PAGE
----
Drenches for goats: alternatives to registered commercial drench products

Many hobby goat breeders or commercial goat producers wanting to target organic markets are interested in alternatives to registered commercial anthelmintic (drench) products. The registration refers to those registered for goats through the Australian Pesticides and Veterinary Medicines Authority (APVMA), or registered for use in sheep or cattle, but that can be used in goats with a veterinary prescription.

Some organic certification programs do not allow the use of anthelmintics or vaccinations (such as Barbervax®). The Australian Certified Organic (ACO) Standards do not allow the use of either, but schemes differ in their requirements and some may allow them where the need is demonstrated.

What else can be used instead of registered anthelmintics?

Pasture management, rotational grazing, improved nutrition, genetic selection and feedlotting (zero-grazing) are all tools that are available for goat producers who wish to manage their goats by organic principles. More information can be found in the Your Program section of WormBoss and in the NSW DPI Primefact: Managing internal parasites in organic livestock production systems.

The internet abounds with suggested alternatives to registered anthelmintics, however, most of these have not been tested, and when they have been, they have been found not to work. None of these products, including apple cider vinegar, garlic and various other natural remedies, are recommended. More information about the issues associated with alternative worming treatments can be found on the website of the American Consortium of Small Ruminant Parasite Control (www.wormx.info).

Feeding a product and then observing an effect, e.g. a reduction in worm egg count, does not necessarily mean that this product was the cause of the effect. A control group of animals kept under the same conditions is needed, as are repeated trials.

If using any non-approved substances instead of a registered anthelmintic, a DrenchCheck (a worm egg count before and 14 days after the product is used) is the minimum essential check for effectiveness.

What about copper?

Some regions of Australia are deficient in copper, and goats can respond if this nutritional deficiency is corrected. However, copper can accumulate in the liver and adding copper sulphate to the diet or drenching with copper sulphate is one step closer to copper toxicity. Once the threshold in the liver is reached, all the copper stored is released into the blood at the same time. This causes the red blood cells to rupture, resulting in red urine, very dark kidneys, pale mucous membranes, fast breathing, weakness and sometimes death. Sometimes animals are just found dead. Goats are slightly more resistant to copper poisoning than sheep.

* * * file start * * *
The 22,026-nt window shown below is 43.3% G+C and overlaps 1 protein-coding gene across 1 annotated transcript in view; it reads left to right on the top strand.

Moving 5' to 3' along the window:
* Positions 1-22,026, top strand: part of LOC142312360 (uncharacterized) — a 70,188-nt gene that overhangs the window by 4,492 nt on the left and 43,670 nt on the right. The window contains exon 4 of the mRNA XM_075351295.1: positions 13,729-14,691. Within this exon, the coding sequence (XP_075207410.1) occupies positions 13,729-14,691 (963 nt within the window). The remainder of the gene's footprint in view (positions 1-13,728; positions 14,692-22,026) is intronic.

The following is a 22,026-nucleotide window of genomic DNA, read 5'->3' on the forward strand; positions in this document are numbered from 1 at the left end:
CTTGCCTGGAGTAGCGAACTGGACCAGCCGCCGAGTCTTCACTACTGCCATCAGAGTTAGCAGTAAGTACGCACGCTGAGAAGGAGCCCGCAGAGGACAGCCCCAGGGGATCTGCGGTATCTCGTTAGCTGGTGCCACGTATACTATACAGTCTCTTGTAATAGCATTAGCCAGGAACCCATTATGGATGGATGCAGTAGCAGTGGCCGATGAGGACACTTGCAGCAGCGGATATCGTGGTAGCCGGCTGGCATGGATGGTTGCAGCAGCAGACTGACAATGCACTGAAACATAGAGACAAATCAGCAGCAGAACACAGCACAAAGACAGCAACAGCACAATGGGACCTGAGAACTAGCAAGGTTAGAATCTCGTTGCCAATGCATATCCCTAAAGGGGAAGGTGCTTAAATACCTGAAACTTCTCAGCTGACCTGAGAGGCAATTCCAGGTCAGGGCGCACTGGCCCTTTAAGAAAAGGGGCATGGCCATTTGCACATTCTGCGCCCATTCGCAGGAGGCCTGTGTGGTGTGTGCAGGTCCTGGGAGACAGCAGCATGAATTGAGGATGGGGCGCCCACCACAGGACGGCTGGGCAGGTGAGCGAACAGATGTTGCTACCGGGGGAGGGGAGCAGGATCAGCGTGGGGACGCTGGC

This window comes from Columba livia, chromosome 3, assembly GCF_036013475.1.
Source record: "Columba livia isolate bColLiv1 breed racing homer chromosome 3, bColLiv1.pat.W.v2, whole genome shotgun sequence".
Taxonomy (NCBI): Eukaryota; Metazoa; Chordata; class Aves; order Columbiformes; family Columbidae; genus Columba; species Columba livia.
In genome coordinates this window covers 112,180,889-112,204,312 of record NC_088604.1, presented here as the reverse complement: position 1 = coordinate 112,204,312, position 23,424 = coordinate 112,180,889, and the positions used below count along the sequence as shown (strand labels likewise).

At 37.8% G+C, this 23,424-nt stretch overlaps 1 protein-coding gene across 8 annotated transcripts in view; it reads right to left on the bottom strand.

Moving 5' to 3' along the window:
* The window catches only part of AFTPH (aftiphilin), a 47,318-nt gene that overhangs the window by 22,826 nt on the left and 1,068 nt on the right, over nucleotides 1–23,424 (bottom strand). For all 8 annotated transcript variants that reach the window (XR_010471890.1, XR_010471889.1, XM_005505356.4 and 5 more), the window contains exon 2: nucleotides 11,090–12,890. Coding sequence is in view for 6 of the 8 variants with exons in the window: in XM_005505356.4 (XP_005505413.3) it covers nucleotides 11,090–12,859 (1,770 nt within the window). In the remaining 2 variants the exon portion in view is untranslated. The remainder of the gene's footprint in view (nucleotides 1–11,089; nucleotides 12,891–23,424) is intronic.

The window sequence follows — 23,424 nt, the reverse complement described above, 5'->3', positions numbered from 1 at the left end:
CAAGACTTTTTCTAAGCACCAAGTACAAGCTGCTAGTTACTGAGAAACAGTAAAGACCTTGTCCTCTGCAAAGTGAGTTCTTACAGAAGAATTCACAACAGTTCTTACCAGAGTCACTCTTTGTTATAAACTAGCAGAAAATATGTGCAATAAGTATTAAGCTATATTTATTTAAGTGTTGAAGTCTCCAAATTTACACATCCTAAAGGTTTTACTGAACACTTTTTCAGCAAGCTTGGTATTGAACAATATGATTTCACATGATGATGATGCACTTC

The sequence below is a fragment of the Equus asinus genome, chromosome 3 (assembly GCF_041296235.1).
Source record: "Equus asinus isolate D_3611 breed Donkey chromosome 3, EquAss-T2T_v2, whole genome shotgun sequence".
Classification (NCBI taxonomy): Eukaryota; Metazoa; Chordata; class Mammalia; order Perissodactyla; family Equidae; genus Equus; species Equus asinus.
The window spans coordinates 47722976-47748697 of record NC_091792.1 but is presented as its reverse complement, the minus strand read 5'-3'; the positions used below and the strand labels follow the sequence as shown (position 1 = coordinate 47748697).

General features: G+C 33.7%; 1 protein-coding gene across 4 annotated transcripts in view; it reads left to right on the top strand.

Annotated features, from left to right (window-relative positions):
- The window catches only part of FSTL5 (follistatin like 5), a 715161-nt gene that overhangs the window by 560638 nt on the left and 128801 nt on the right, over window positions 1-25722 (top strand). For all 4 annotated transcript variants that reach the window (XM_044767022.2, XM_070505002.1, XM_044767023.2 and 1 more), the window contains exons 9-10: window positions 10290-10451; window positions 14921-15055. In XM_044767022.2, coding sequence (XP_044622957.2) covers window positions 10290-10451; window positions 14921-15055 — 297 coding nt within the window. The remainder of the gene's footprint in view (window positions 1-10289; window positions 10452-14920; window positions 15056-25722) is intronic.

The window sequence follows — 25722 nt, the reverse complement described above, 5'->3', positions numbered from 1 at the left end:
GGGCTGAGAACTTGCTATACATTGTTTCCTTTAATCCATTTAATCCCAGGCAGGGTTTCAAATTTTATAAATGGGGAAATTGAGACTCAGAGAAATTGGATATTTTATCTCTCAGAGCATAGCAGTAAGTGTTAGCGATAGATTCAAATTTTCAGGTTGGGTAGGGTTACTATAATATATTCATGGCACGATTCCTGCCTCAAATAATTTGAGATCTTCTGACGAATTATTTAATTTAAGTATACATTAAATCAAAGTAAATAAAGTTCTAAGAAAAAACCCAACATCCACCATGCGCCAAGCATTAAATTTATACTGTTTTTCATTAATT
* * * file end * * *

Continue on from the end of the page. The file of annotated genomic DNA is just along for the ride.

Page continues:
With copper toxicity, unlike overdosing with other minerals, there is a sudden toxicity and generally sudden death. Until then, the goats look and produce normally and there are no warning signs that liver levels of copper are building up.

There can also be increased risk of copper toxicity in areas with plants containing pyrrolizidine alkaloid, such as Echium (Paterson’s Curse) and Heliotropium (Blue heliotrope) spp. Where animals are shedded with no access to dirt, there may also an increased risk of copper toxicity.

Figure 1. Dark abdominal contents from ruptured blood cells in copper poisoning. Source: Dr Sandra Baxendell.
Figure 1. Dark abdominal contents from ruptured blood cells in copper poisoning. Source: Dr Sandra Baxendell.
Figure 2. Copper poisoning showing (from left to right) liver, vial of bloody urine, dark kidney. Source: Dr Sandra Baxendell.
Figure 2. Copper poisoning showing (from left to right) liver, vial of bloody urine, dark kidney. Source: Dr Sandra Baxendell.

Copper Sulphate

Copper sulphate should not be used as either a drench or added to the feed or water of goats due to the risk of copper poisoning. The use of blocks containing copper to stop the growth of algae in large water containers or troughs is acceptable, but care should be taken if combined with other sources of copper.

Copper Oxide Wire Particles (COWP)

Overseas research has shown that COWP can be effective in killing barber’s pole worms (but not other types of worms) in goats, as well as lambs. COWPs have also been shown to reduce the number of barber’s pole worm eggs produced and improve the packed cell volumes of the goats’ blood.

Copper oxide wire particles are a much safer way to administer copper, but care must still be taken.

Boluses containing short sections of copper oxide wire are registered for goats, but only to correct a nutritional deficiency in copper deficient areas. Use of COWP boluses for control of barber's pole worms is an off-label use and must be prescribed by your veterinarian.

Research has shown that goats’ copper levels reduce back to normal in approximately 2–3 months after 4 grams of COWP, so it is recommended that COWP boluses are not used more than 4 times a year.

What about animal welfare?

All goat owners have animal welfare obligations and it is not acceptable to allow goats to suffer from high worm burdens.

Even on organic farms, goat owners have an obligation to seek veterinary attention and treatment if they have serious health issues. Treating goats that are clinically ill with worms using a treatment that has not been proven to kill these worms, does not mean that you have met your animal health and welfare obligations.